1 George II 1806 penny
2 musket balls
1 iron ring
1 piece of copper alloy slag
1 funny-looking doodah

160911 Finds.jpg

Updated my copy of Spink

I bought a copy of Spink’s Coins of England & the United Kingdom back in 2013 which, to be fair, hasn’t had a lot of use since then as I’ve found very few coins worth looking up. However a seller on Amazon was offering the 2016 edition, new, for £10 including p+p, and well, you just have to, eh? It arrived today, with the decimal coin section now published separately but thrown in for nowt. No doubt the 2017 edition is due to be released very soon but the 2016 one will do me for a while.

I ordered from Ancient Art, if anyone fancies a copy:

FLO night at the local club

It was FLO night at the local club last night. Along I tripped clutching my handful of finds. I seem to be getting better at this lark as the FLO accepted everything I took, ie the nummus, the flint blade, the Lizzie halfgroat, the bookclasp, the curtain ring, the corroded possibly-Roman coin and even one of the buttons.

She was slightly puzzled by the bookclasp as she noticed, as had I, that it had a hooked pin on the back which looked more like the hook behind which the sprung pin on a brooch is fastened. But then, it didn’t really look like a brooch either.

She agrees the corroded coin is probably Roman but doesn’t hold out much hope other than to log it as 3rd or 4th century, emperor unknown.

I was somewhat surprised she was interested in the button which she thought might be 17th century. I’d taken it along because although the front dome was very well cast the flat back was rough and unfinished and made it look hand made so I had a hunch it might be “something”.

She also agreed with my tentative identification of the nummus as Theodora based on the bust.

It may be the end of summer but it will be almost Christmas by the time I see this lot again.

Tiptoe through the brassicas

On Sunday I was once again out with The Metal Detectives, this time in Oxfordshire not a million miles from Witney.

The dig site was 150 acres spread over two large fields set at right angles to each other with the parking area in the corner between the two. One of the fields ran for about half a mile right to the outskirts of the nearby village and on paper looked rather promising. The soil was largely a sandy loam and easy to dig, and since there had been a fair bit of rain in the 24 hours preceding the dig hopes were high that the soil had been moistened enough to produce good signals.

The fields had been planted with brassicas, the seedlings of which were anything from an inch to six inches tall, interspersed in patches with the remains of the previous year’s bean stalks. Most of the latter were not a problem but there were enough stumps hidden amongst the brassicas to catch on the coil and cause a fair bit of falsing. I found the site very chattery in places and had to drop Deus Fast to 8khz in a few areas, while in other areas there was no chattering at all.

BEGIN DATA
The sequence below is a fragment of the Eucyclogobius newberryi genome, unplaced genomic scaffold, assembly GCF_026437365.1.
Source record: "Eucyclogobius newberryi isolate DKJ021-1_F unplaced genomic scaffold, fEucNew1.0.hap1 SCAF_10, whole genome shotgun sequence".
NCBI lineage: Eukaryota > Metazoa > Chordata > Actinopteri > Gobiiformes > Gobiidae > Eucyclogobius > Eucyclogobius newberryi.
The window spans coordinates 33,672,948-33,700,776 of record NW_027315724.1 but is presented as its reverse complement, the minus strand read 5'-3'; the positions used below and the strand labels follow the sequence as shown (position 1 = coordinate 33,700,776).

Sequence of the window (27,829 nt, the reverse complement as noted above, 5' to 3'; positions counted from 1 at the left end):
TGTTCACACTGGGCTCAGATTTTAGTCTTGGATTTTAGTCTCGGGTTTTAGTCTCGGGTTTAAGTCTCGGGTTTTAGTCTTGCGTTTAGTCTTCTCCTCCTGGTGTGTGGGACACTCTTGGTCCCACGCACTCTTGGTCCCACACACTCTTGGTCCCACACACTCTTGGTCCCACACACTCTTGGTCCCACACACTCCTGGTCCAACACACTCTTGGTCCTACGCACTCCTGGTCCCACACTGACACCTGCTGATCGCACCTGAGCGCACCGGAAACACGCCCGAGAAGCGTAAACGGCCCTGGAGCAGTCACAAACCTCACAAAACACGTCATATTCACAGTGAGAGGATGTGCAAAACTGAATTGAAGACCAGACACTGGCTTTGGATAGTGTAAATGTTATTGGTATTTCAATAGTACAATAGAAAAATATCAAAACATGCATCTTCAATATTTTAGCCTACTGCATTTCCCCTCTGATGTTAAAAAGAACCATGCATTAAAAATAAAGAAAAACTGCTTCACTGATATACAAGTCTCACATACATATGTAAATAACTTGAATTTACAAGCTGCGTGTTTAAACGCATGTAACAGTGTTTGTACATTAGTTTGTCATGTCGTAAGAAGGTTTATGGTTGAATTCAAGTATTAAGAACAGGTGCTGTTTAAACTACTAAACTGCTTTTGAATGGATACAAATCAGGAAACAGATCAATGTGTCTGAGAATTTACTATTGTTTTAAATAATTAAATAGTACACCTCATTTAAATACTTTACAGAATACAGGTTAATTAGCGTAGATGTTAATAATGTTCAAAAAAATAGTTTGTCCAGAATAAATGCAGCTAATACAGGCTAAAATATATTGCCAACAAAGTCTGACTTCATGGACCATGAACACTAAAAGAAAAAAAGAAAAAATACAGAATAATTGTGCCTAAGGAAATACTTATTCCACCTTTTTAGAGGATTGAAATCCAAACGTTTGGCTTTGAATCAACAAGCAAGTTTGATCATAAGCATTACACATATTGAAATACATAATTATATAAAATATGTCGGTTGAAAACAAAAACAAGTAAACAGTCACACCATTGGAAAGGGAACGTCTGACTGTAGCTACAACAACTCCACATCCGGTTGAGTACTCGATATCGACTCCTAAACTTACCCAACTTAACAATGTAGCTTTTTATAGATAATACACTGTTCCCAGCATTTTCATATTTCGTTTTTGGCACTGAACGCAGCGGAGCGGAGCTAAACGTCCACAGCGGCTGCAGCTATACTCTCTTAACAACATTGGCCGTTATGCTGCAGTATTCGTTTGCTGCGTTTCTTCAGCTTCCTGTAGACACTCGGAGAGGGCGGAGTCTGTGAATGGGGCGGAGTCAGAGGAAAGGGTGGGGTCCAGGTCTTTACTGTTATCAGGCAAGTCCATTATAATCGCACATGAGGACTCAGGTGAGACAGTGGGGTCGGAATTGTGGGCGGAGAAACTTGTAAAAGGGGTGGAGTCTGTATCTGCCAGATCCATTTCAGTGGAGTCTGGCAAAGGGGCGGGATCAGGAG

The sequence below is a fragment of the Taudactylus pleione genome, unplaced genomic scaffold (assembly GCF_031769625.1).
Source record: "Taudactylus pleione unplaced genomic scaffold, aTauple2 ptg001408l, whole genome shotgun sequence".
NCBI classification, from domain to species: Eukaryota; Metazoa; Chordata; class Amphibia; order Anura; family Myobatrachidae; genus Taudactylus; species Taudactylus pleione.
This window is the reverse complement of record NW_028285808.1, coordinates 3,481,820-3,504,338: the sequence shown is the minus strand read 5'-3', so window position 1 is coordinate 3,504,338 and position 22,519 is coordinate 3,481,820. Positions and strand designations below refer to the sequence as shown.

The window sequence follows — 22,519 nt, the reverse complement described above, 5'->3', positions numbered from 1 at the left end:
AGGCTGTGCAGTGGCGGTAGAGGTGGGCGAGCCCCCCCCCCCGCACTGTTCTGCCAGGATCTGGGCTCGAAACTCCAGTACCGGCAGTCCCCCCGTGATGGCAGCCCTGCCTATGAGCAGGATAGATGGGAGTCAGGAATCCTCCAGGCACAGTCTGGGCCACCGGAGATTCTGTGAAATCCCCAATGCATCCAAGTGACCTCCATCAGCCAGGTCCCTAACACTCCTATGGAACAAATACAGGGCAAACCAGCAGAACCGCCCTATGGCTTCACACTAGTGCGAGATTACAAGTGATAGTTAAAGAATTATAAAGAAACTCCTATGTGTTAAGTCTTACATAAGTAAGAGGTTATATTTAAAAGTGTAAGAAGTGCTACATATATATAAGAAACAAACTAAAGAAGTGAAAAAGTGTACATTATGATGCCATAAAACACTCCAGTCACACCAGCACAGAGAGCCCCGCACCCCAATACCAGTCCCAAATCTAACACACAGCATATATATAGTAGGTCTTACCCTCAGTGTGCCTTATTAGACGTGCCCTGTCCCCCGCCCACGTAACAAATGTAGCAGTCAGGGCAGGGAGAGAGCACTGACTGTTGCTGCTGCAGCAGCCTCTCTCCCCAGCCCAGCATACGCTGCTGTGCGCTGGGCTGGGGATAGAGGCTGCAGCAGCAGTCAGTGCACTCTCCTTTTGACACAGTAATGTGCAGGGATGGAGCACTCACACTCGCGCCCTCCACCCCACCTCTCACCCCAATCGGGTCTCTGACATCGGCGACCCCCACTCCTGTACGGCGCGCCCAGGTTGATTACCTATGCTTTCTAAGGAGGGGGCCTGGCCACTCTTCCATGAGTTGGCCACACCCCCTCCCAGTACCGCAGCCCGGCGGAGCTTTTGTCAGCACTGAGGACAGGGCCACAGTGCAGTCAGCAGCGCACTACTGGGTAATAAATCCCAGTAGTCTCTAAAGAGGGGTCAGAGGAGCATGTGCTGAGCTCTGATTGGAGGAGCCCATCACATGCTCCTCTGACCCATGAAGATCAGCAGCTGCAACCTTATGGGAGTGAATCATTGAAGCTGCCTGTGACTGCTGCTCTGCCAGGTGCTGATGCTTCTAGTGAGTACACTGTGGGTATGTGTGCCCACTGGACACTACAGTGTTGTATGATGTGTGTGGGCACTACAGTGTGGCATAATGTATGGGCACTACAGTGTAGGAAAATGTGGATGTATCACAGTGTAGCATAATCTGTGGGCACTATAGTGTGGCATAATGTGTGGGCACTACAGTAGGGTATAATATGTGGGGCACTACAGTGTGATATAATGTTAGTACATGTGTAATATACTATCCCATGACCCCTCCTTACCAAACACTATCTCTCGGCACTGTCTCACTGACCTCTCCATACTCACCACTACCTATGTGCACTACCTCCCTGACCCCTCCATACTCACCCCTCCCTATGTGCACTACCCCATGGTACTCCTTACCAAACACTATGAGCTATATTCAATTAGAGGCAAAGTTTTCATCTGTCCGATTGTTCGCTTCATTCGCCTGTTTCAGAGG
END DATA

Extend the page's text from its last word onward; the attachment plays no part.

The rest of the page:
So what came up? By all accounts most attenders found very little. Around 90 minutes after the start of the dig people started to trail back disconsolately towards the cars from what should have been the most promising area over by the village. Elevenses consumed, most then tried their luck on the second field which in theory should have been the less productive of the two yet most people seemed to spend most of the rest of the day there. Unlike most digs where nothing much comes up, there wasn’t a disappointed mass exodus at lunchtime. In fact, most were still swinging away by mid-afternoon.

In terms of finds, I saw a very nice little Roman bronze coin and a photo of a bronze lion-head mount (age unknown) found over towards the village. There was a report of a denarius. I imagine there was more but if so I’ve not yet heard about it.

My own finds were OK – not spectacular, but I came home with one or two bits which are likely to interest the FLO.


1 book clasp
1 curtain ring
1 Roman coin – badly corroded
2 buttons



A much better detecting session – huzzah!

I have just rejoined The Metal Detectives and had my first recent outing with them yesterday. Needless to say I will not reveal exactly where the dig site was but for those readers who are interested it was somewhere in the Thame area.

The site comprised three arable fields of disked wheat stubble covering 70 acres shared between 35 detectorists. I detected part of one field in the morning and part of a second in the afternoon. Despite the heavy rain and thunderstorms we had last weekend, the soil remains very dry. The first field, which was quite stony in places and produced a lot of “chatter”, was hard to detect and hard to dig more than a few inches down. Genuine signals were few and far between although one hammered coin and a handful of small Roman grots came off it in the morning.